Recently published research by three accounting professors found that reports from paid-for stock analysts offer nearly the same relevant information to investors as reports from sell-side firms.
Their analysis of 247 paid-for reports showed that “the recommendations and forecasts supplied by paid-for research firms provide value-relevant information for the buy-and-hold investor." It also affirms recommendations by the US Securities and Exchange Commission (SEC) Advisory Committee that support paid-for research “as a means of filling the void left by declining side-sell analyst coverage,” according to the research paper, Worth the Hype? The Relevance of Paid-For Analyst Research for the Buy-and-Hold Investor, which will be published in the May/June issue of The Accounting Review, a journal of the American Accounting Association.
Wall Street stock analysts have often gotten a bad rap because they “rarely say ‘sell,’ and their research reports often are compromised by investment-banking relationships or other conflicts of interest,” Bloomberg View columnist Jonathan Weil wrote on May 8 in a post about the accounting professors’ findings.
But the study’s authors – Bruce K. Billings of Florida State University, William L. Buslepp of Texas Tech University, and G. Ryan Huston of the University of South Florida – failed to find “significant differences in the quality of paid-for analyst research relative to matched sell-side analyst research in terms of bias, accuracy, or ability to distinguish favorable from unfavorable future performance.” Their results suggested that paid-for research “offers potential benefits to investors in small- and mid-cap equity markets.”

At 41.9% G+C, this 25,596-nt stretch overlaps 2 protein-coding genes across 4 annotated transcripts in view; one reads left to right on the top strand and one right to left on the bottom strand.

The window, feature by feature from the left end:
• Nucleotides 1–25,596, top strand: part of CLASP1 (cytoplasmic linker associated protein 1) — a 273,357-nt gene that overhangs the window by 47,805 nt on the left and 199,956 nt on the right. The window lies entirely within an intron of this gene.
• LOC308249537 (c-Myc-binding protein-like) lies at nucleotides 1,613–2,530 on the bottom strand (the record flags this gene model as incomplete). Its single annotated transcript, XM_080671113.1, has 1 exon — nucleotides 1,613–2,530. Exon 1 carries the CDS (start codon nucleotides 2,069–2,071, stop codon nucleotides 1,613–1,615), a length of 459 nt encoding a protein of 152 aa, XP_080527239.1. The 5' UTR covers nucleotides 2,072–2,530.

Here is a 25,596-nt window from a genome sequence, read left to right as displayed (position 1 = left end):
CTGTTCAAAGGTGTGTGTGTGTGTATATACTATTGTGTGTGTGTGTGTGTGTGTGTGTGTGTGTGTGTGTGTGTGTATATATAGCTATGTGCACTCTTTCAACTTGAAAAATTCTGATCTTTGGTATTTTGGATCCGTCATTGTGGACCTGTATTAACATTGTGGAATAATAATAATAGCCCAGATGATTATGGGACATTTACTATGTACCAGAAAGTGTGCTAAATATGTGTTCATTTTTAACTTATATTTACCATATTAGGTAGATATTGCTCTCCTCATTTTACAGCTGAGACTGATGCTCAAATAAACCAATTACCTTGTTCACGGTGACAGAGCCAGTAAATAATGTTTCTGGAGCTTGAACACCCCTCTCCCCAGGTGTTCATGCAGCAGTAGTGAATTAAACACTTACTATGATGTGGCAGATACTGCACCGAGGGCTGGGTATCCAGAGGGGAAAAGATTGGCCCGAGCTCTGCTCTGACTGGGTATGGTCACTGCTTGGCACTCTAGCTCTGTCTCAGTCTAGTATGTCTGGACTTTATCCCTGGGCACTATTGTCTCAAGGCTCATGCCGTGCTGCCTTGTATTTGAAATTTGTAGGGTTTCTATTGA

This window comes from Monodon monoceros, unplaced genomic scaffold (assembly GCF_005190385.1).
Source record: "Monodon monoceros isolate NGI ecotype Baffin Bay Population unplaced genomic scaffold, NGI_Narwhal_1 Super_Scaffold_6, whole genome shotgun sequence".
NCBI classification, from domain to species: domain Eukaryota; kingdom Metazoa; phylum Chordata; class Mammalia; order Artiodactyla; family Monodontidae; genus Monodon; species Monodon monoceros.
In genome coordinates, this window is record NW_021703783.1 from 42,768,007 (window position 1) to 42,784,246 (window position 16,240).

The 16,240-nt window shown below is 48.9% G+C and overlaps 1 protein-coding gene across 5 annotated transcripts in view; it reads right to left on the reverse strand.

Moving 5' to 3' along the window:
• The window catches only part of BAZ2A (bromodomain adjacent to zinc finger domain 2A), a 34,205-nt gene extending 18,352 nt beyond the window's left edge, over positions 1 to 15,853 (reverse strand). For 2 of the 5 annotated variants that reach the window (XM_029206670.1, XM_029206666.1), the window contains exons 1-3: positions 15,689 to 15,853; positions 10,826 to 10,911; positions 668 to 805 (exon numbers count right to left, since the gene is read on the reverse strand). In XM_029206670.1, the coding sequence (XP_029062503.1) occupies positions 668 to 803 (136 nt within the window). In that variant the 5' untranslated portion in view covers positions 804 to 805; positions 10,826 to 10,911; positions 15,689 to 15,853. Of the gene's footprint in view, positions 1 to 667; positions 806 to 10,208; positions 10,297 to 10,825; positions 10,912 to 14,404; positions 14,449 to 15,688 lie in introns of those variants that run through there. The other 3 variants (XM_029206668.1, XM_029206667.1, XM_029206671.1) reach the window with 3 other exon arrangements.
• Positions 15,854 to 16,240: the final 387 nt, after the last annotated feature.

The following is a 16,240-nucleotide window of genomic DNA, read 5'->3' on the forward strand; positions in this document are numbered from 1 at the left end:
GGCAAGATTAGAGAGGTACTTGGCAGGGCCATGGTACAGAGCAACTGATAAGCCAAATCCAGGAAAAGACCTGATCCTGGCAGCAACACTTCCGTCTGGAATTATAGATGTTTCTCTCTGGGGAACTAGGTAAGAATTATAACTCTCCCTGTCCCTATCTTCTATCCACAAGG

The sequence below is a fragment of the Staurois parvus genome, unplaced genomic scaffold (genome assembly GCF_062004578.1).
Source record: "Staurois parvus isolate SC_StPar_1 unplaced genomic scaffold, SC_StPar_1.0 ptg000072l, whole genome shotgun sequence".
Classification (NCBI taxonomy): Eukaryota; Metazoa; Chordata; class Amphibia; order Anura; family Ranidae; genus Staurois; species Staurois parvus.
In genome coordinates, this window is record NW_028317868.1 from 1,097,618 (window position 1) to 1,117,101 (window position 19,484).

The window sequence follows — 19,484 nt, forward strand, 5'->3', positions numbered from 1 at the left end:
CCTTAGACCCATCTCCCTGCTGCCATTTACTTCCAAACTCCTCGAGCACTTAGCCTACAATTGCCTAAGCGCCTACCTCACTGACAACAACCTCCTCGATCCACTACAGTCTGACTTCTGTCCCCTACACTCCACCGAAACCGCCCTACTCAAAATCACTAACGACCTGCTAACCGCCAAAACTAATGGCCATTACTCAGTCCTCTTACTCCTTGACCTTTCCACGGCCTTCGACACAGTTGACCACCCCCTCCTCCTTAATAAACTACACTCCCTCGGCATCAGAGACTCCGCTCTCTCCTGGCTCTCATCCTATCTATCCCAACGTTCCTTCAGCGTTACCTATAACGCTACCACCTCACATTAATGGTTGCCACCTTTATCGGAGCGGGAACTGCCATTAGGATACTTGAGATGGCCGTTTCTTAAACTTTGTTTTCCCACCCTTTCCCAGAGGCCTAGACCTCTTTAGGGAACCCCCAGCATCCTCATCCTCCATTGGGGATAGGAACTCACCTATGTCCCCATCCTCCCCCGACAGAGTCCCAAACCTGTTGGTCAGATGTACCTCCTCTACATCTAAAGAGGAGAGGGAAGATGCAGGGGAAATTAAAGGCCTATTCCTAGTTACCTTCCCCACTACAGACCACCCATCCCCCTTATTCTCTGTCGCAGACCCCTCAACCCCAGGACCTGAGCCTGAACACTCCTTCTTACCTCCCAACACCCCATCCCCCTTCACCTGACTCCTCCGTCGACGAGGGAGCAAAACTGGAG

In their study, the professors looked at what distinguishes paid-for research from investor-relations reports.
“Investor-relations reports may have the look of genuine research documents, but they are essentially public relations or marketing exercises,” Billings noted. “By paid-for research, we refer specifically to outfits that can make a legitimate claim to independence, even though they are paid by the firms that are the subjects of their reports. In that way they are like credit-rating agencies, which are paid by companies to evaluate their debt, or auditors, who are paid by companies to certify their financial reports.”
Buslepp added that paid-for outfits tend to have explicit rules; for example, that the client may not prevent the publication of an unfavorable report or withdraw from coverage before the expiration on the agreed-on term.
“They may have rules against holding or trading in a client's stock – although there are unfortunate exceptions to this – and may require lump-sum cash payments up front,” he said. “They are also more likely than investor-relations firms to emphasize their analysts' experience or credentials in finance."
In addition, as the paper notes about paid-for research firms, “Although contractual arrangements permit the client to review the analyst report for factual errors, analyst recommendations and forecasts are withheld from the report.”
The analysis of 247 paid-for reports was matched with the same number of reports produced by sell-side firms. Matching was based on an array of essential features of client firms such as the following:
- Earning volatility
- Book-to-market ratio
- High-tech status
- Research and development intensity
- Percentage of shares held by institutions
Reports were assessed in terms of the bias and accuracy of earnings forecasts for periods of up to two years and by how analyst recommendations – ranging from strong sell to strong buy – squared with stock performance over periods extending from a day to a year following report release dates.
Comparing earnings forecasts with actual results, the professors reported that for both one- and two-year forecasts, they failed to find that paid-for analysts exhibited either optimism or pessimism bias and “results for tests of paid-for forecast accuracy are similar.” While findings for sell-side analysts were practically the same, the paid-for group actually had a slight edge on accuracy in their two-year forecasts.
“While investors appear to initially respond more quickly to sell-side research, longer-window returns suggest that paid-for research does not reflect significantly lower quality in distinguishing future performance than matched sell-side research,” the study noted.